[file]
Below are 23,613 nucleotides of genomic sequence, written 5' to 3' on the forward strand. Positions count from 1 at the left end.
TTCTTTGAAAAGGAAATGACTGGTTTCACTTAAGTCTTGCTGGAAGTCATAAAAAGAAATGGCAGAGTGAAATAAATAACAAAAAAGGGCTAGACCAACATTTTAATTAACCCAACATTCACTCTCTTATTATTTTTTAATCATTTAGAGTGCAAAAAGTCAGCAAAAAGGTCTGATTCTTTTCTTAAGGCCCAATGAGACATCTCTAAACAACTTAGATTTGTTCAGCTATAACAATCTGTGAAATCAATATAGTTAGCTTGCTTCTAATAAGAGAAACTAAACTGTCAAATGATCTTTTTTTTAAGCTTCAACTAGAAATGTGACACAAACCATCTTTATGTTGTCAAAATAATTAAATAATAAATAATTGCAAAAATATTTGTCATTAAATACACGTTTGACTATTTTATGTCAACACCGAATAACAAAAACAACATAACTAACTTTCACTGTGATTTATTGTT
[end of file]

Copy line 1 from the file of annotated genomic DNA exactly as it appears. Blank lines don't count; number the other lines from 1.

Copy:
Below are 23,613 nucleotides of genomic sequence, written 5' to 3' on the forward strand. Positions count from 1 at the left end.